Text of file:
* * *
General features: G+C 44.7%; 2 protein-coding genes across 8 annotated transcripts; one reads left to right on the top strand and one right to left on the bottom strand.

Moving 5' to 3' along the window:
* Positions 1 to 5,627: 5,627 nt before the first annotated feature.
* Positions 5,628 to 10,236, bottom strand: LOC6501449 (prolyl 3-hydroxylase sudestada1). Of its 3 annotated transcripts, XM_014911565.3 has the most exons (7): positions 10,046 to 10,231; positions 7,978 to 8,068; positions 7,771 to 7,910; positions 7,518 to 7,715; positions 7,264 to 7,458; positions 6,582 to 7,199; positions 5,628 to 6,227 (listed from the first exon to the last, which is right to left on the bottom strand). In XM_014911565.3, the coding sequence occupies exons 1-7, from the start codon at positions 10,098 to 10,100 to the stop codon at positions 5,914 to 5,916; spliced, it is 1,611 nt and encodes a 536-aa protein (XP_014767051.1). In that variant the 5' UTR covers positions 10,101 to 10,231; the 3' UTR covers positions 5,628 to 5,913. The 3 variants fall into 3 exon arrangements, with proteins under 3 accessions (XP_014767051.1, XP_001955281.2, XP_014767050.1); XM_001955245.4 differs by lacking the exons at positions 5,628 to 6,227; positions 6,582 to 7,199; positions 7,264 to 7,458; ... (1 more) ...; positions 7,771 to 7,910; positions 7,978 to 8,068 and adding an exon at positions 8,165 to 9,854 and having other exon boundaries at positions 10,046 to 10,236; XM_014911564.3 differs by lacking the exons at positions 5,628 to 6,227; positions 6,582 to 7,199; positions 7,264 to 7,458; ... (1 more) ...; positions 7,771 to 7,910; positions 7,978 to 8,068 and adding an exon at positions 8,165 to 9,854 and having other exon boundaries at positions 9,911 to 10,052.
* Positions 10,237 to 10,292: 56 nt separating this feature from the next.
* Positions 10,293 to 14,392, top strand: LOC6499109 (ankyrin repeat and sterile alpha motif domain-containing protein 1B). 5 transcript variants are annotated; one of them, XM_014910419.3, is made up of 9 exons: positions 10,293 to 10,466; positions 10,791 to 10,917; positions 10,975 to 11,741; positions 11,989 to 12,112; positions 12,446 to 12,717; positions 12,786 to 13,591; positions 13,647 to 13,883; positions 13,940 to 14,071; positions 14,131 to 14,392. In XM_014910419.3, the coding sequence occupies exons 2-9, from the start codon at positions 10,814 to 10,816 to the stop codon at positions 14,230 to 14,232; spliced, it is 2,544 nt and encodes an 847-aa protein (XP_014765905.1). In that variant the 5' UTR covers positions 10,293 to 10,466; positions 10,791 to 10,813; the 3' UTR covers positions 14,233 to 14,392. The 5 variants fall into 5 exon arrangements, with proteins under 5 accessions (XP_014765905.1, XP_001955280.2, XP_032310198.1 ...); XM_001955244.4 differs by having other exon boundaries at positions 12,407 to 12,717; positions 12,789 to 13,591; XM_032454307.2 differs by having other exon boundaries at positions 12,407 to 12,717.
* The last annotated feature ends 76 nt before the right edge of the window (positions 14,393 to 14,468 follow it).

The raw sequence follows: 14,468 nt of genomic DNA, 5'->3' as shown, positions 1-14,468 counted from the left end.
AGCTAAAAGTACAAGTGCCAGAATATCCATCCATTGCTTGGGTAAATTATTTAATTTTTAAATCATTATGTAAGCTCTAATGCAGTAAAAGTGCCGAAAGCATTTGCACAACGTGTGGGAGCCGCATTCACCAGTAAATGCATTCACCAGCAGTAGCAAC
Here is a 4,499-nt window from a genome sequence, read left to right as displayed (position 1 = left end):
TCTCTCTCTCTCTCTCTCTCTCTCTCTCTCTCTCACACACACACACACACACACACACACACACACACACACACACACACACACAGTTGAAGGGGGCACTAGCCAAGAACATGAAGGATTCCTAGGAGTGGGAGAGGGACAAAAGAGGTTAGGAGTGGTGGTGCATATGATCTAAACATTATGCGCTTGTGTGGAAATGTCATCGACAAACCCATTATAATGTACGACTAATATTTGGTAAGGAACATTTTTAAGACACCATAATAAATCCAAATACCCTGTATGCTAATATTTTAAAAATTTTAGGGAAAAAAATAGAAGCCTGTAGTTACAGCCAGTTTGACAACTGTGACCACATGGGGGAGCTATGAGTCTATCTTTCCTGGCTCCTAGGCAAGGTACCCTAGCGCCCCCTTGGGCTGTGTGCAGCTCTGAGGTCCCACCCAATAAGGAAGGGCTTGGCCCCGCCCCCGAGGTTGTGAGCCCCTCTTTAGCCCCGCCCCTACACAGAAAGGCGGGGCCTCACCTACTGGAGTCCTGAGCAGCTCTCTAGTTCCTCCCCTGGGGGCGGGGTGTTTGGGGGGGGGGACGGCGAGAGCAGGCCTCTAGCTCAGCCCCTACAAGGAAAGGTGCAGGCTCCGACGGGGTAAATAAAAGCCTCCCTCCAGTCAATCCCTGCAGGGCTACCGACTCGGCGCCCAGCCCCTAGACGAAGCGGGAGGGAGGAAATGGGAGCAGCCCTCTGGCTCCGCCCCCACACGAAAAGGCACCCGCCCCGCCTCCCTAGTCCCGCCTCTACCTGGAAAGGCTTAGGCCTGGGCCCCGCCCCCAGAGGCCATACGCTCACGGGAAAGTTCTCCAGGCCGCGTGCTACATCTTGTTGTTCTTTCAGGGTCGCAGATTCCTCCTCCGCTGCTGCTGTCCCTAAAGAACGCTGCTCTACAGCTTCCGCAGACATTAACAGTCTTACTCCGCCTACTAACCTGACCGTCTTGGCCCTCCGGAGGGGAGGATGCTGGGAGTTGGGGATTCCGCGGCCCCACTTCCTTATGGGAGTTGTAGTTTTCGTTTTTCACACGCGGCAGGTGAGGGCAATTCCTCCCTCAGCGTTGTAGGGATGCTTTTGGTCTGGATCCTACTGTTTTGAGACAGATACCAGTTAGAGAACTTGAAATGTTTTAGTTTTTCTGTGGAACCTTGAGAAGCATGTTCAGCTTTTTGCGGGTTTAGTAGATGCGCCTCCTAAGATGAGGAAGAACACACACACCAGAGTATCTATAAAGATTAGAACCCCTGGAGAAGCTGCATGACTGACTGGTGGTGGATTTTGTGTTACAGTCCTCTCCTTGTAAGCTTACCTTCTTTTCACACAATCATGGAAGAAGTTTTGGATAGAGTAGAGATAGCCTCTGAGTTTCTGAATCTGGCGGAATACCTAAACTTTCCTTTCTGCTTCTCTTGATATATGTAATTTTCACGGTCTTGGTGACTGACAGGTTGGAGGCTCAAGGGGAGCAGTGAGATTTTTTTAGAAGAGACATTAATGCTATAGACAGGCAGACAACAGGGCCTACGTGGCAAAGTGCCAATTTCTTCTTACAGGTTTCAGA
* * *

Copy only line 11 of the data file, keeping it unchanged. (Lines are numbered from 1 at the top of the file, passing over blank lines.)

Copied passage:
TCTCTCTCTCTCTCTCTCTCTCTCTCTCTCTCTCACACACACACACACACACACACACACACACACACACACACACACACACACAGTTGAAGGGGGCACTAGCCAAGAACATGAAGGATTCCTAGGAGTGGGAGAGGGACAAAAGAGGTTAGGAGTGGTGGTGCATATGATCTAAACATTATGCGCTTGTGTGGAAATGTCATCGACAAACCCATTATAATGTACGACTAATATTTGGTAAGGAACATTTTTAAGACACCATAATAAATCCAAATACCCTGTATGCTAATATTTTAAAAATTTTAGGGAAAAAAATAGAAGCCTGTAGTTACAGCCAGTTTGACAACTGTGACCACATGGGGGAGCTATGAGTCTATCTTTCCTGGCTCCTAGGCAAGGTACCCTAGCGCCCCCTTGGGCTGTGTGCAGCTCTGAGGTCCCACCCAATAAGGAAGGGCTTGGCCCCGCCCCCGAGGTTGTGAGCCCCTCTTTAGCCCCGCCCCTACACAGAAAGGCGGGGCCTCACCTACTGGAGTCCTGAGCAGCTCTCTAGTTCCTCCCCTGGGGGCGGGGTGTTTGGGGGGGGGGACGGCGAGAGCAGGCCTCTAGCTCAGCCCCTACAAGGAAAGGTGCAGGCTCCGACGGGGTAAATAAAAGCCTCCCTCCAGTCAATCCCTGCAGGGCTACCGACTCGGCGCCCAGCCCCTAGACGAAGCGGGAGGGAGGAAATGGGAGCAGCCCTCTGGCTCCGCCCCCACACGAAAAGGCACCCGCCCCGCCTCCCTAGTCCCGCCTCTACCTGGAAAGGCTTAGGCCTGGGCCCCGCCCCCAGAGGCCATACGCTCACGGGAAAGTTCTCCAGGCCGCGTGCTACATCTTGTTGTTCTTTCAGGGTCGCAGATTCCTCCTCCGCTGCTGCTGTCCCTAAAGAACGCTGCTCTACAGCTTCCGCAGACATTAACAGTCTTACTCCGCCTACTAACCTGACCGTCTTGGCCCTCCGGAGGGGAGGATGCTGGGAGTTGGGGATTCCGCGGCCCCACTTCCTTATGGGAGTTGTAGTTTTCGTTTTTCACACGCGGCAGGTGAGGGCAATTCCTCCCTCAGCGTTGTAGGGATGCTTTTGGTCTGGATCCTACTGTTTTGAGACAGATACCAGTTAGAGAACTTGAAATGTTTTAGTTTTTCTGTGGAACCTTGAGAAGCATGTTCAGCTTTTTGCGGGTTTAGTAGATGCGCCTCCTAAGATGAGGAAGAACACACACACCAGAGTATCTATAAAGATTAGAACCCCTGGAGAAGCTGCATGACTGACTGGTGGTGGATTTTGTGTTACAGTCCTCTCCTTGTAAGCTTACCTTCTTTTCACACAATCATGGAAGAAGTTTTGGATAGAGTAGAGATAGCCTCTGAGTTTCTGAATCTGGCGGAATACCTAAACTTTCCTTTCTGCTTCTCTTGATATATGTAATTTTCACGGTCTTGGTGACTGACAGGTTGGAGGCTCAAGGGGAGCAGTGAGATTTTTTTAGAAGAGACATTAATGCTATAGACAGGCAGACAACAGGGCCTACGTGGCAAAGTGCCAATTTCTTCTTACAGGTTTCAGA